Chemotherapy for brain cancer

Chemotherapy for brain tumours is the use of drugs to treat cancer. Generally, chemotherapy drugs travel through the bloodstream and damage or destroy rapidly dividing cells such as cancer cells, while causing the least possible damage to healthy cells. Healthy fast-growing cells, such as your bone marrow, may also be affected, causing side effects.

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Blood-brain barrier

It can be difficult to treat brain tumours with chemotherapy drugs because the body has a protection system called the blood-brain barrier. This guards the brain from substances that could harm it by circulating in the blood, such as germs or chemicals. Only certain drugs can get through this barrier.


How chemotherapy is given

You may be given chemotherapy as an oral capsule or through a drip inserted into your vein (intravenously). Each treatment session is usually followed by a rest period of a few weeks.

Oral temozolomide is commonly used to treat gliomas because it is generally effective and well tolerated. If the tumour progresses or recurs while you are taking temozolomide, your onocologist may consider changing the dose or switching to a different chemotherapy drug or combination.


Side effects of chemotherapy

The way your body reacts to chemotherapy will be monitored through regular blood tests, and may change depending on your response to the drugs.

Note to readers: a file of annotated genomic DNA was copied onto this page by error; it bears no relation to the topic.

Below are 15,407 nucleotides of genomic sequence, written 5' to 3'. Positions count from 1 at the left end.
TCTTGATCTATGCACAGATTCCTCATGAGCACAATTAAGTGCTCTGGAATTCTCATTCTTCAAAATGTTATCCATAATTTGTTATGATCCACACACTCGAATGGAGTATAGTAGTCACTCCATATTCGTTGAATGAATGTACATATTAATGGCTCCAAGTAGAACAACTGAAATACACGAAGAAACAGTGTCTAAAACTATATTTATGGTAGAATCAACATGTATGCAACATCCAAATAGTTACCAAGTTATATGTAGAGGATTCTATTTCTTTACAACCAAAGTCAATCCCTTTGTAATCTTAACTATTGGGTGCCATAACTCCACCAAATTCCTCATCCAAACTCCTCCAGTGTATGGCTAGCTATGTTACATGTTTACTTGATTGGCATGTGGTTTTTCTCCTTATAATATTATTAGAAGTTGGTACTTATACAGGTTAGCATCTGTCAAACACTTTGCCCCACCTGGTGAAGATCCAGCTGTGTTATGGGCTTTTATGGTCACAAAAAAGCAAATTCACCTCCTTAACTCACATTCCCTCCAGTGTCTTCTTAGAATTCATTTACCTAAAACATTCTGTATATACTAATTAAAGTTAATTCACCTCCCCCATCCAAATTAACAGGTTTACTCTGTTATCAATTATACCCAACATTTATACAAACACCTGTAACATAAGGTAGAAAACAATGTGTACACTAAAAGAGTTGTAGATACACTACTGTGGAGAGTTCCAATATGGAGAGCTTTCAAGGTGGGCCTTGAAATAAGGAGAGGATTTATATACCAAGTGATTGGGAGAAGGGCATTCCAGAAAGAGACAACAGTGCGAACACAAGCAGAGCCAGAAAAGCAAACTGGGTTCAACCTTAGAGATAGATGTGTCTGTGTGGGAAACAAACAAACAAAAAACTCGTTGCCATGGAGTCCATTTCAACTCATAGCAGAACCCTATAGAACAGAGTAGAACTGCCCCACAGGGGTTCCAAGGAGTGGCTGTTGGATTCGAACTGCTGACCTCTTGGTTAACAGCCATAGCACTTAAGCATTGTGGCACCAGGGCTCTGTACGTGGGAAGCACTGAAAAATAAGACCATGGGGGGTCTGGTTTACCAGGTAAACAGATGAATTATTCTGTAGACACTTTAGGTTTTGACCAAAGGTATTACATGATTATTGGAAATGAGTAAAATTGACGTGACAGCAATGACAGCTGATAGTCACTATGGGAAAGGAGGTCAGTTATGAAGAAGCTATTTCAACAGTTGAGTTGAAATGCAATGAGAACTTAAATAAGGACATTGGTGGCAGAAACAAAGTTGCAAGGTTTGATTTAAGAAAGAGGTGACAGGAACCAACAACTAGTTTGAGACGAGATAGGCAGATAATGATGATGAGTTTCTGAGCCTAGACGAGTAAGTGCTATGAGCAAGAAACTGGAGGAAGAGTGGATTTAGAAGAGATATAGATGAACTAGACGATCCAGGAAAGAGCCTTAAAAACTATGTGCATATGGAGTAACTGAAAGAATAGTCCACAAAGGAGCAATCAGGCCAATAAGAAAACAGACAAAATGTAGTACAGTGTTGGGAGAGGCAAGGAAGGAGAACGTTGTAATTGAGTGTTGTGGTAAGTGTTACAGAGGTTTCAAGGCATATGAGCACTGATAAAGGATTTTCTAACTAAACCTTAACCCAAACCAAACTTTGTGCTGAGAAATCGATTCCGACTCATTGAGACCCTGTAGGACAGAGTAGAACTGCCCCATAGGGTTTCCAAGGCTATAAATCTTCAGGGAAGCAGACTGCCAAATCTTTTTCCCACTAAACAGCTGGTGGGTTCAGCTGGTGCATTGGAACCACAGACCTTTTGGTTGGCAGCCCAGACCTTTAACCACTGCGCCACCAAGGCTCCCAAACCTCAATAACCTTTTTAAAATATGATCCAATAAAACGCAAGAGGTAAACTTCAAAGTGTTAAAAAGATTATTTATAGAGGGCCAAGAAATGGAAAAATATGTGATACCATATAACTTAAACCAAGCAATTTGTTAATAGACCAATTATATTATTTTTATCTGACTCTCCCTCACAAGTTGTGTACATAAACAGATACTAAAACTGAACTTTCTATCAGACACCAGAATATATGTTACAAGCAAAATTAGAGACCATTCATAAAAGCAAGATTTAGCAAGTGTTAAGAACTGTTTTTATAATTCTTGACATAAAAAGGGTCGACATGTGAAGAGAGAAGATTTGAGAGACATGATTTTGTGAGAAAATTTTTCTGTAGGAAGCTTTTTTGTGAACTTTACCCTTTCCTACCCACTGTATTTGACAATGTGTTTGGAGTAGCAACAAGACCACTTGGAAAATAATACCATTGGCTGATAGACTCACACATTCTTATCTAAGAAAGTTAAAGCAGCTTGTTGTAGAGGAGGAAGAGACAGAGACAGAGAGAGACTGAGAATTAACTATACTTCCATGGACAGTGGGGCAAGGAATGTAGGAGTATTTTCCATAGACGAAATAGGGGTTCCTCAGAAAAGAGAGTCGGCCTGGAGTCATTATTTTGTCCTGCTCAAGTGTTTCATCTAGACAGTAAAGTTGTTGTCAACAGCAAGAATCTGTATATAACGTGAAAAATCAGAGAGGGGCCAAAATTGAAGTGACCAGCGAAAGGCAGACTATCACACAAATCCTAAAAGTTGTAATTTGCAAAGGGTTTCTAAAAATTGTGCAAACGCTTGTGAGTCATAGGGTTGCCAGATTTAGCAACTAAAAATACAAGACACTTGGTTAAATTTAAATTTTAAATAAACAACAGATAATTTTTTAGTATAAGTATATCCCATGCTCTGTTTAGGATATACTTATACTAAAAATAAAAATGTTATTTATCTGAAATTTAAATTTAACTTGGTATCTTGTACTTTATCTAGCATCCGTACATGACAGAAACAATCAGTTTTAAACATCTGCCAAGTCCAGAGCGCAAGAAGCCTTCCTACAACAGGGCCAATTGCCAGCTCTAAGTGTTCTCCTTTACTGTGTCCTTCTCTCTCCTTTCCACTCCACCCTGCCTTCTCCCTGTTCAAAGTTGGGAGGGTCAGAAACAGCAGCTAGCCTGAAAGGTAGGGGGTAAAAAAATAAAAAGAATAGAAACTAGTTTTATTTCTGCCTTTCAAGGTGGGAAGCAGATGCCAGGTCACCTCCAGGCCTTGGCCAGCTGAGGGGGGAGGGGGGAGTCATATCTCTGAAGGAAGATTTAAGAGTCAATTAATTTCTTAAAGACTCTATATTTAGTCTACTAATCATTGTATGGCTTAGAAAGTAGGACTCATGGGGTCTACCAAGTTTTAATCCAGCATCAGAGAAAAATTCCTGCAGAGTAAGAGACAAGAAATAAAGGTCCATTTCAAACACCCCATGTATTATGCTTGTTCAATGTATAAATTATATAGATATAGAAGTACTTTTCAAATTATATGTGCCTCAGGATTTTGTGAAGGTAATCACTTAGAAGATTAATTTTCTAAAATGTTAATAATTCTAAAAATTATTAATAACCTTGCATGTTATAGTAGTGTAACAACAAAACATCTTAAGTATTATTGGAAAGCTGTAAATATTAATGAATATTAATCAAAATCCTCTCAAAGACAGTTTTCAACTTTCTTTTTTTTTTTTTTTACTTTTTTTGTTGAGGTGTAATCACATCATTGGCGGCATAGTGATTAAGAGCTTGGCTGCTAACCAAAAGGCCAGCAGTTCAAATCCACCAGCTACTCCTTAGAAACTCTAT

Side effects of chemotherapy will depend on the type of drugs you are given. These may include:

  • increased risk of infection
  • nausea, vomiting or loss of appetite
  • tiredness, fatigue and lack of energy
  • mouth sores and ulcers
  • diarrhoea or constipation
  • breathlessness due to low red blood cell levels (anaemia)
  • the feeling of pins and needles (nerve damage known as peripheral neuropathy).

Hair loss is rare with the drugs commonly used to treat brain and spinal cord tumours.


Video: Drug therapies for brain cancer

Find out more about the different kind of drug therapies that may be used to treat brain cancer, such as chemotherapy, steroid therapy, and anti-convulsant medication.


This information was last reviewed in May 2016
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